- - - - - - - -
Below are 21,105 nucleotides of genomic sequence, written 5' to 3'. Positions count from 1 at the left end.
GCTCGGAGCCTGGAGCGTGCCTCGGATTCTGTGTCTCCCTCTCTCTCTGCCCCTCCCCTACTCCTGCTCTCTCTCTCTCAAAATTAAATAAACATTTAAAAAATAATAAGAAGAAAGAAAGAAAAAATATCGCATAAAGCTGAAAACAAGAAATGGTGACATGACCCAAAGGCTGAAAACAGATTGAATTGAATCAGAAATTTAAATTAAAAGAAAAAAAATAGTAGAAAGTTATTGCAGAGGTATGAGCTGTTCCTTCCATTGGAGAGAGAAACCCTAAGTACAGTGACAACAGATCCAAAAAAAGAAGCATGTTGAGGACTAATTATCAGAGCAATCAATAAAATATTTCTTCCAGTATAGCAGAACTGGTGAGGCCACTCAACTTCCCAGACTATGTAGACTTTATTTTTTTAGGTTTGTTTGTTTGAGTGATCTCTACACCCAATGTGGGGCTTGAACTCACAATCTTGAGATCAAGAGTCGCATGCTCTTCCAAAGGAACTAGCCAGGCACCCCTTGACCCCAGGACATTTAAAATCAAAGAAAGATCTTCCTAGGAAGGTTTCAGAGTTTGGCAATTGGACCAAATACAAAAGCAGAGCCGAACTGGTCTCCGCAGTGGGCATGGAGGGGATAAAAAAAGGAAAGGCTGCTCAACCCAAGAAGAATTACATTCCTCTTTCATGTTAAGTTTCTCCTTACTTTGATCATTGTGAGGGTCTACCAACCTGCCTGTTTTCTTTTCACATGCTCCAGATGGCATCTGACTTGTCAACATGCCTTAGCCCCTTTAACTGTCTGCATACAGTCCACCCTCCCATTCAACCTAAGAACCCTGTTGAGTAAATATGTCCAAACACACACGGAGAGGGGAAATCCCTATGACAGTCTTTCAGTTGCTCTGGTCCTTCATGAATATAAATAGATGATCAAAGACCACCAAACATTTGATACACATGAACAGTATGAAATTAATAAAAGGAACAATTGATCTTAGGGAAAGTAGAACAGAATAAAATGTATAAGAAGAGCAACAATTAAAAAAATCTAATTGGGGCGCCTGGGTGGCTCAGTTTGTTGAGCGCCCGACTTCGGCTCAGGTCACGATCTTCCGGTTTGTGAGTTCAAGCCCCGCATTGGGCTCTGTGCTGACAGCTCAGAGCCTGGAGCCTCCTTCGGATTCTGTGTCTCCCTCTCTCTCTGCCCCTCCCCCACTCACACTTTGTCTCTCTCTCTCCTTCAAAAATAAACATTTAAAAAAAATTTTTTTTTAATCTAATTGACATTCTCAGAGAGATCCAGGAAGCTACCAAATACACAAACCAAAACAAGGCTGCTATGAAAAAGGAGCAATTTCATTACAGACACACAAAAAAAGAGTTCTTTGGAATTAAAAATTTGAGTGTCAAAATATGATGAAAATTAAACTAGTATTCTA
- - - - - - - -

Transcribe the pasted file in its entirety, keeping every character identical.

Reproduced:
Below are 21,105 nucleotides of genomic sequence, written 5' to 3'. Positions count from 1 at the left end.
GCTCGGAGCCTGGAGCGTGCCTCGGATTCTGTGTCTCCCTCTCTCTCTGCCCCTCCCCTACTCCTGCTCTCTCTCTCTCAAAATTAAATAAACATTTAAAAAATAATAAGAAGAAAGAAAGAAAAAATATCGCATAAAGCTGAAAACAAGAAATGGTGACATGACCCAAAGGCTGAAAACAGATTGAATTGAATCAGAAATTTAAATTAAAAGAAAAAAAATAGTAGAAAGTTATTGCAGAGGTATGAGCTGTTCCTTCCATTGGAGAGAGAAACCCTAAGTACAGTGACAACAGATCCAAAAAAAGAAGCATGTTGAGGACTAATTATCAGAGCAATCAATAAAATATTTCTTCCAGTATAGCAGAACTGGTGAGGCCACTCAACTTCCCAGACTATGTAGACTTTATTTTTTTAGGTTTGTTTGTTTGAGTGATCTCTACACCCAATGTGGGGCTTGAACTCACAATCTTGAGATCAAGAGTCGCATGCTCTTCCAAAGGAACTAGCCAGGCACCCCTTGACCCCAGGACATTTAAAATCAAAGAAAGATCTTCCTAGGAAGGTTTCAGAGTTTGGCAATTGGACCAAATACAAAAGCAGAGCCGAACTGGTCTCCGCAGTGGGCATGGAGGGGATAAAAAAAGGAAAGGCTGCTCAACCCAAGAAGAATTACATTCCTCTTTCATGTTAAGTTTCTCCTTACTTTGATCATTGTGAGGGTCTACCAACCTGCCTGTTTTCTTTTCACATGCTCCAGATGGCATCTGACTTGTCAACATGCCTTAGCCCCTTTAACTGTCTGCATACAGTCCACCCTCCCATTCAACCTAAGAACCCTGTTGAGTAAATATGTCCAAACACACACGGAGAGGGGAAATCCCTATGACAGTCTTTCAGTTGCTCTGGTCCTTCATGAATATAAATAGATGATCAAAGACCACCAAACATTTGATACACATGAACAGTATGAAATTAATAAAAGGAACAATTGATCTTAGGGAAAGTAGAACAGAATAAAATGTATAAGAAGAGCAACAATTAAAAAAATCTAATTGGGGCGCCTGGGTGGCTCAGTTTGTTGAGCGCCCGACTTCGGCTCAGGTCACGATCTTCCGGTTTGTGAGTTCAAGCCCCGCATTGGGCTCTGTGCTGACAGCTCAGAGCCTGGAGCCTCCTTCGGATTCTGTGTCTCCCTCTCTCTCTGCCCCTCCCCCACTCACACTTTGTCTCTCTCTCTCCTTCAAAAATAAACATTTAAAAAAAATTTTTTTTTAATCTAATTGACATTCTCAGAGAGATCCAGGAAGCTACCAAATACACAAACCAAAACAAGGCTGCTATGAAAAAGGAGCAATTTCATTACAGACACACAAAAAAAGAGTTCTTTGGAATTAAAAATTTGAGTGTCAAAATATGATGAAAATTAAACTAGTATTCTA